Friday, January 23, 2009

West Virginia Photo Album

One of the fun parts of writing a book is the research, at least for me. But maybe that's because I'm a professional researcher in real life. For Surviving Matewan, I had to immerse myself in the world of 1920 West Virginia. I started by reading a bunch of books on the subject, then searching through newspaper archives (it's a 45 minute trip to the Library of Congress from my house, joy!).

But you can't really begin to understand that world unless you go there. My finances are limited, so I only managed to go for a few days in the Fall of 2006. But I learned a lot, had some amazing experiences and took photos, lots of photos!

Here's a few from the start of the trip.

The first one is of the New River Gorge at sunset. The second and third are from the exhibition mine in Beckley. It's an old mine that's been converted into a tourist attraction. Retired miners serve as the tour guides and were kind enough to answer all the questions I had for them after the tour, and I had a lot of questions. There are also examples of a miner's household, the superintendent's house and a coal camp church. Finally, there's a gift shop that has some yummy fudge...and a little museum filled with mining equipment and fossils. At first that surprised me, but it really shouldn't, given what coal really is.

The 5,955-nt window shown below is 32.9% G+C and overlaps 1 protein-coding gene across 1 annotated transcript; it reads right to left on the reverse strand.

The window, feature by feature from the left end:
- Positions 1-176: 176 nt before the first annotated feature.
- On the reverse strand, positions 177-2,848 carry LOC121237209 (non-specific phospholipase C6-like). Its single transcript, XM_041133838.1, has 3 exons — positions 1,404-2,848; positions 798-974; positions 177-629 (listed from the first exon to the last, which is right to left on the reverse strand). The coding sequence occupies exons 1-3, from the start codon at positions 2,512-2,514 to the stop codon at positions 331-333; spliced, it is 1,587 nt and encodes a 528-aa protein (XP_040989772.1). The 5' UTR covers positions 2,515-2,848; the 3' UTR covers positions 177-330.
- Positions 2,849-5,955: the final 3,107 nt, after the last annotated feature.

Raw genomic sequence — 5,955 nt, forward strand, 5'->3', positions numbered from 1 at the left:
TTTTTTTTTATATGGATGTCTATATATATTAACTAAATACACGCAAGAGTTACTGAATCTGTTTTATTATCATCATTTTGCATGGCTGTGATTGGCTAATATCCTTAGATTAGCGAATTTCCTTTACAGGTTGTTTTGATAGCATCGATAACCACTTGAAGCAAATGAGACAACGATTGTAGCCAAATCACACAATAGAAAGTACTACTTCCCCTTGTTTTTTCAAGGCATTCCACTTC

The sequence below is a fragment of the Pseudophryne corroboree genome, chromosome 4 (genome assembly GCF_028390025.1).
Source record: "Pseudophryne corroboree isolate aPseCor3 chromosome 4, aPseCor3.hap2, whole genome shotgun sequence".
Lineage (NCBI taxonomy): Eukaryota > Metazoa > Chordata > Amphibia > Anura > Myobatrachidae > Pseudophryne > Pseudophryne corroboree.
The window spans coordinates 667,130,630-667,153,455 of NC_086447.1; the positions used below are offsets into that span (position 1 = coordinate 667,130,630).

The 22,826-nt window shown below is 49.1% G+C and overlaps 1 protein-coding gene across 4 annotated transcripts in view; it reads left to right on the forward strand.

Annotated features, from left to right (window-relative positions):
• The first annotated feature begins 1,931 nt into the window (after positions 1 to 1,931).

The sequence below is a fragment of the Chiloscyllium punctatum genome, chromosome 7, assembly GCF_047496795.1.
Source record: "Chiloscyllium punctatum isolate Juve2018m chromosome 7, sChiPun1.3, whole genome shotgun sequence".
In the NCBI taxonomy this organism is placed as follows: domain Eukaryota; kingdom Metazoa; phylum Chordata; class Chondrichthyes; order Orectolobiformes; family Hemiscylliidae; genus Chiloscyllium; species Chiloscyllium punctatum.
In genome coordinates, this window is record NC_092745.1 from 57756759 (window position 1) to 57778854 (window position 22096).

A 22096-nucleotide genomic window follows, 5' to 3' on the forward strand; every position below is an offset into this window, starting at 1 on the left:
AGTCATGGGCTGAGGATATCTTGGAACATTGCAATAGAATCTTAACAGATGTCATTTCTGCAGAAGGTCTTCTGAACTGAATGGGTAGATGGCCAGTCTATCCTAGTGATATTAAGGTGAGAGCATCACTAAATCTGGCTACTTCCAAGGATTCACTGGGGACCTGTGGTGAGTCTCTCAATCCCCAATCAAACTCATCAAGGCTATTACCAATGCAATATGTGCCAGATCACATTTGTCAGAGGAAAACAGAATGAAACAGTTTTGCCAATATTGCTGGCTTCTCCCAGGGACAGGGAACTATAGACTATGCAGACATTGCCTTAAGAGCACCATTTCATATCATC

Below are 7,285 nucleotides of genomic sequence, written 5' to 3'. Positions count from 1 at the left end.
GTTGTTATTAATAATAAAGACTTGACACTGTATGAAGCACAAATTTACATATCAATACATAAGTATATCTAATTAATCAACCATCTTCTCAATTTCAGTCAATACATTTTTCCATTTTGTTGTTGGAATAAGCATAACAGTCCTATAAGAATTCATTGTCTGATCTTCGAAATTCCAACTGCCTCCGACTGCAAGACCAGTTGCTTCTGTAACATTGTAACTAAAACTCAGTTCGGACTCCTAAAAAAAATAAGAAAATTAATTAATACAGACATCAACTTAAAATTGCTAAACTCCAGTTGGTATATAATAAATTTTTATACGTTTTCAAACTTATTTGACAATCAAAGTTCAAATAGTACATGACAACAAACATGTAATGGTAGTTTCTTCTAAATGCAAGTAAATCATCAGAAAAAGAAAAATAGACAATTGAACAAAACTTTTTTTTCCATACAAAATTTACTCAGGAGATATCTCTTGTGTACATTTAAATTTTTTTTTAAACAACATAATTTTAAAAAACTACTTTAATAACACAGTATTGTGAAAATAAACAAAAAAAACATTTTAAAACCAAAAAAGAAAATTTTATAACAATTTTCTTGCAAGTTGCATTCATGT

1. Great shots. I've hiked where the New River meets VA; it is beautiful. I read somewhere the New River is the 2nd oldest river in the world. Amazing.

  2. Beautiful. I miss trees like that.
    And lucky you. I've written about Tahlequah Ok. Lodi Wisconsin, Cincinnati Oh, Austin Tx, and now Burwell Nebraska.
    I call the schools, police dept, Real estate agents, all kinds of people in the town and tell them I'm writing a book that takes place in their town. It's amazing how helpful they all are. ;)
    I'd love to visit some of these places.

  3. Sorry, I totally neglected the blog last week! I'm actually going back to the New River Gorge area this fall, I'm so excited. This time, it's a family trip, so no research, hopefully just tons of hiking, which I didn't get to do before.

    Sarah, I had a very similar experience with the locals when I went to West Virginia. Everybody was extremely friendly and helpful. I even had some minor brake trouble (but is there really such a thing as "minor brake trouble" when you're driving up and down mountains?) in the middle of a pouring rainstorm and the Mom and Pop auto shop I stopped at fixed my car for free.